"There is no question environmental factors can play an adverse role in health. Some are easy to tease out like particulate matter and asthma, and some are harder to study. Pregnancy complications and birth outcomes are hard to study," Silver said. "Seeing a trend ought to prompt a thorough evaluation by qualified investigators from the state."
Young's obituary research documented 11 instances in 2013 where a Vernal-area mother gave birth to a stillborn baby or the baby died within a few days of birth. That year there were two other infant deaths, as well as a fetus lost after more than 20 weeks gestation.
Four of these infants were born to mothers who lived within a block of the same intersection, 500 South and 500 West.
Among the mothers was Melanie Hoem, a client of Young's who declined an in-person interview but spoke to The Salt Lake Tribune by phone.
"I'm glad the research is being done but for us personally as a family, we've not wanted to make a big public reveal about it," she said. "We are at peace with our daughter's death and have no blame to dish out. But if there is knowledge to be had that can help my future pregnancies have a more positive outcome or save others from the heartache we have endured, I want that knowledge to be known."
Hoem has two children and is expecting a third in June. She would like to move to a quieter neighborhood and has purchased an air purifier for their home.
None of her pregnancies have been high-risk, including her last, which she says was "trouble-free" until the final moments of labor on May 8, 2013.
"Her heartbeat was fine all through labor and she seemed healthy and pink. It wasn't until she emerged and wasn't breathing that we grew concerned," she said, recalling the home birth.
Young performed CPR and rushed the newborn to the emergency room at Ashley Regional Medical Center, where attempts to coax her to breathe failed.
"The chest X-ray and ultrasound of her lungs were fine. They thoroughly inspected the umbilical cord and placenta and everything was perfectly healthy," Hoem said. "They just couldn't get a heartbeat."
The Hoems were discharged with aching hearts and a plaster cast of their daughter's hands and feet. They buried their baby, Natalie, four days later at Rocky Point where a distraught Young noticed six other infant graves within feet of one another.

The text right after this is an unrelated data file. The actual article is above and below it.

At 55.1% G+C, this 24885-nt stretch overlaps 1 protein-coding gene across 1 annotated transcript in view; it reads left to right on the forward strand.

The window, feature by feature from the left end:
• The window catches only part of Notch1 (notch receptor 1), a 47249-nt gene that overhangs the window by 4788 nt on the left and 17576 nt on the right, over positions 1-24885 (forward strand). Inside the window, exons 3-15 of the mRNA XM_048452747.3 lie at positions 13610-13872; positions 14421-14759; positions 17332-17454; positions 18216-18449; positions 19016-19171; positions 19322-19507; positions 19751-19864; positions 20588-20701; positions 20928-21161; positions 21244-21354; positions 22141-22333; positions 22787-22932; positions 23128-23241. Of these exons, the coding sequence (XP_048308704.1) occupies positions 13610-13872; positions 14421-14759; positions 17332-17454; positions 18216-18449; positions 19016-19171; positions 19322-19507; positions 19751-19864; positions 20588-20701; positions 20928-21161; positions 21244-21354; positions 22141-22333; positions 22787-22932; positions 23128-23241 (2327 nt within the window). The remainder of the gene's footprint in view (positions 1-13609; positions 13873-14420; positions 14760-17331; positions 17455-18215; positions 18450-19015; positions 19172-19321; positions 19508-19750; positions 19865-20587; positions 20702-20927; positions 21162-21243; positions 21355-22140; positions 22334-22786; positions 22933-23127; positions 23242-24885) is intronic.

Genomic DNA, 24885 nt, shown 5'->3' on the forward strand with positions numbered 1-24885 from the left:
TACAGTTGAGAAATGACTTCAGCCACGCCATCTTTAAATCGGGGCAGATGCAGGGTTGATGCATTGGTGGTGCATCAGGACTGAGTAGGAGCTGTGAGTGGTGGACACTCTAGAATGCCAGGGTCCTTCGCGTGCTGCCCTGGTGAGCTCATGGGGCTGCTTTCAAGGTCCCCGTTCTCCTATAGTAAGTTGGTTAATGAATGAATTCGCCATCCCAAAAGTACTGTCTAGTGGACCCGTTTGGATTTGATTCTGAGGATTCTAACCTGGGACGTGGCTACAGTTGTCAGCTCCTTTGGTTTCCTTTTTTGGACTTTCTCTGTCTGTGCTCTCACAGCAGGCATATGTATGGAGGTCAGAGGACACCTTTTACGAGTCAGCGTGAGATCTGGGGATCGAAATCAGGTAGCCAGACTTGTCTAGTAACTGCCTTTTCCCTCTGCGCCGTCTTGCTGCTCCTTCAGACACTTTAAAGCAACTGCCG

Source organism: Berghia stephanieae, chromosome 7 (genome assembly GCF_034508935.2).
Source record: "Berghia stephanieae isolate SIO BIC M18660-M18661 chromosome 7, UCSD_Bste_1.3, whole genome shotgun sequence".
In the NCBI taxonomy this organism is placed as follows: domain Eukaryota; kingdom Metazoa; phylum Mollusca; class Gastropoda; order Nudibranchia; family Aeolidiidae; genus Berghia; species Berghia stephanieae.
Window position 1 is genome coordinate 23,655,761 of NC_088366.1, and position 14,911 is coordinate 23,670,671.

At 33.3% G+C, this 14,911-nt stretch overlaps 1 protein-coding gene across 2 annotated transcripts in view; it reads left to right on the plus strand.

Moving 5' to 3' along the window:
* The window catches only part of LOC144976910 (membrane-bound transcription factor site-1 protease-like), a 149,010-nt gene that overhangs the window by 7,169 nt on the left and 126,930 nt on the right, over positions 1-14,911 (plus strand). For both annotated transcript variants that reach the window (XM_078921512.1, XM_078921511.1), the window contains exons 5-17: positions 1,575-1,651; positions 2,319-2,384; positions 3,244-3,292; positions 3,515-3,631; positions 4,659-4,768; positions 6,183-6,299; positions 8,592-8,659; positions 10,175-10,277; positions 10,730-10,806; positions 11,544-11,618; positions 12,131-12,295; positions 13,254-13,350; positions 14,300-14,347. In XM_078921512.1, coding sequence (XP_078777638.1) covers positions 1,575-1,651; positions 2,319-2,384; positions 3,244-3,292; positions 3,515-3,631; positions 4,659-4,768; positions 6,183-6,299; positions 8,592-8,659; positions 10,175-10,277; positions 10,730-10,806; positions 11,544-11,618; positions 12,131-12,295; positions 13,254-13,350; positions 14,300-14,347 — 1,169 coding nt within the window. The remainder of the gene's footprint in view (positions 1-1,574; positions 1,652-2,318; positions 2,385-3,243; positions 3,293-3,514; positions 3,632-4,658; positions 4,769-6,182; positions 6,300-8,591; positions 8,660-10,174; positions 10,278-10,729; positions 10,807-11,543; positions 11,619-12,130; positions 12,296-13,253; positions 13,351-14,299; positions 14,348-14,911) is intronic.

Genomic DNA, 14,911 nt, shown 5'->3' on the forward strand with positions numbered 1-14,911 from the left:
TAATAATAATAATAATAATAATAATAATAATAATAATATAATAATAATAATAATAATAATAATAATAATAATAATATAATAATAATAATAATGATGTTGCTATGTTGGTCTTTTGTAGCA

"I thought, there has to be a problem here, so many deaths in such a small community," she said.
At Wednesday's meeting Uintah County Commissioner Darlene Burns cautioned against jumping to conclusions about the burial site. A portion of Rock Port was dedicated to infant burials at the behest of a resident, she said.
Young approached hospital staff, asking whether they'd noticed an uptick in stillbirths and met with uncomfortable silence, she said.
But months later, she said, Ashley Regional issued her a legal threat, demanding that she stop disseminating false information about their facility.
"We heard she was giving away our hospital's infant mortality rates and that information couldn't have been correct because it's not publicly reported data," said Ashley Regional spokeswoman Debbie Spafford. "I said in the letter that if it wasn't true [that she was spreading misinformation] then I'm sorry, but if it was, to please stop."
Spafford said Young is welcome to transport patients to the hospital, but she can't direct their care while there because she is not licensed.
Young doesn't think of herself as a whistle-blower but acknowledges that going public has come at some personal risk for her.
"This is a small town and people like to keep problems quiet," she said. "I'm the type of person who says for every problem there's a solution. I really believe there's a solution and I don't think we have to destroy the oil and gas industry. I think we can have family and oil together."